5. The reduction of iron oxides by volatiles in a rotary hearth furnace process: Part III. The simulation of volatile reduction in a multi-layer rotary hearth furnace process

    NASA Astrophysics Data System (ADS)

    Sohn, I.; Fruehan, R. J.

    2006-04-01

    For reduction of iron oxides by volatiles from coal, the major reductant was found to be H2, and it can affect the overall reduction of iron oxides. In this study, the reduction by actual volatiles of composite pellets at 1000 °C was studied. The volatile reduction of the hand-packed Fe2O3/coal composite pellet as it is devolatilizing out of the pellet was found to be negligible. However, the reduction of iron oxide pellets at the top layer by volatiles from the bottom layers of a three-layer pellet geometry was observed to be about 15 pct. From the morphological observations of partially reduced pellets and the computed rates of bulk mass transfer, volatile reduction appears to be controlled by a mixed-controlled mechanism of bulk gas mass transfer and the limited-mixed control reduction kinetics. Using the reduction rate obtained from the single pellet experiments with pure hydrogen and extrapolating this rate to an H2 partial pressure corresponding to the H2 from the volatiles, an empirical relationship was obtained to approximately predict the amount of volatile reduction up to 20 pct.

  6. The reduction of iron oxides by volatiles in a rotary hearth furnace process: Part III. The simulation of volatile reduction in a multi-layer rotary hearth furnace process

    SciTech Connect

    Sohn, I.; Fruehan, R.J.

    2006-04-15

    For reduction of iron oxides by volatiles from coal, the major reductant was found to be H{sub 2, and it can affect the overall reduction of iron oxides. In this study, the reduction by actual volatiles of composite pellets at 1000{sup o}C was studied. The volatile reduction of the hand-packed Fe{sub 2}O{sub 3}/Coal composite pellet as it is devolatilizing out of the pellet was found to be negligible. However, the reduction of iron oxide pellets at the top layer by volatiles from the bottom layers of a three-layer pellet geometry was observed to be about 15 pct. From the morphological observations of partially reduced pellets and the computed rates of bulk mass transfer, volatile reduction appears to be controlled by a mixed-controlled mechanism of bulk gas mass transfer and the limited-mixed control reduction kinetics. Using the reduction rate obtained from the single pellet experiments with pure hydrogen and extrapolating this rate to an H{sub 2 partial pressure corresponding to the H{sub 2 from the volatiles, an empirical relationship was obtained to approximately predict the amount of volatile reduction up to 20 pct.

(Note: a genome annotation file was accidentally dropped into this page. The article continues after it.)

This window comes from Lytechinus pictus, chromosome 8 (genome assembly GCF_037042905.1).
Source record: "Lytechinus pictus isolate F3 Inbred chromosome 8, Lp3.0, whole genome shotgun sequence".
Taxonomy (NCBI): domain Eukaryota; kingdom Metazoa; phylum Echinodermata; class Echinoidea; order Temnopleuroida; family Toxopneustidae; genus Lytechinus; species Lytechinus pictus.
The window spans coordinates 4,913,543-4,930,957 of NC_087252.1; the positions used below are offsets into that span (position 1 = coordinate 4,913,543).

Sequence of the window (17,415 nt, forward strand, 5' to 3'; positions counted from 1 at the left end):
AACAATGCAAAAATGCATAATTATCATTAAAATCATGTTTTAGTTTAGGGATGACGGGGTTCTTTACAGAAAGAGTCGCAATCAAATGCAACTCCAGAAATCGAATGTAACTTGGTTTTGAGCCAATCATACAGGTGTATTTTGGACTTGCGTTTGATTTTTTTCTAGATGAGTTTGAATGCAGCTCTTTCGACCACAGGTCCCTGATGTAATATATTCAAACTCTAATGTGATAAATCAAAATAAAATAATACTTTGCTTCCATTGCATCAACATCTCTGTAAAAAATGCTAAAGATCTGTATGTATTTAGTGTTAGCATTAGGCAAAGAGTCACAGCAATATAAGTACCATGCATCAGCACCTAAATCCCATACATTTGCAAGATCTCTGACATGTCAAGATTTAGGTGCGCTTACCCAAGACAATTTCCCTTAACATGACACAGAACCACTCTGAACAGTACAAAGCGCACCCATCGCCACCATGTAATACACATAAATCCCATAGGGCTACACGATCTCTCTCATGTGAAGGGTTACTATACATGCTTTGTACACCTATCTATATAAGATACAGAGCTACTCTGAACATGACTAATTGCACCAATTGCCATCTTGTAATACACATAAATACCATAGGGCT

7. Impact of Waxy, Partial Waxy, and Wildtype Wheat Starch Fraction Properties on Hearth Bread Characteristics

    Technology Transfer Automated Retrieval System (TEKTRAN)

    Thirteen different wheat (Triticum aestivum L.)cultivars were selected to represent GBSS mutations: three each of wildtype, axnull, and bxnull, and two each of 2xnull and waxy. Starch and A- and B-granules were purified from wheat flour. Hearth bread loaves were produced from the flours using a smal...

  8. ELECTROSTATIC PRECIPITATOR EFFICIENCY ON A MULTIPLE HEARTH INCINERATOR BURNING SEWAGE SLUDGE

    EPA Science Inventory

    A pilot scale electrostatic precipitator (ESP) was evaluated for its removal performance of 23 metals and for sulfur containing particles when fitted to a multiple hearth incinerator burning sewage sludge. The small scale ESP was installed to take a slipstream of about 3% of the ...

  9. 78 FR 79638 - Energy Conservation Program for Consumer Products: Proposed Determination of Hearth Products as a...

    Federal Register 2010, 2011, 2012, 2013, 2014

    2013-12-31

    ... energy conservation standards for vented gas hearth products. 75 FR 20112. Following DOE's adoption of... rule and an amendment to that rule published on November 18, 2011 (76 FR 71836) as those rules... at: http://www.regulations.gov/#%21docketDetail...

  10. The development, verification, and application of a steady-state thermal model for the pusher-type reheat furnace

    SciTech Connect

    Barr, P.V.

    1995-08-01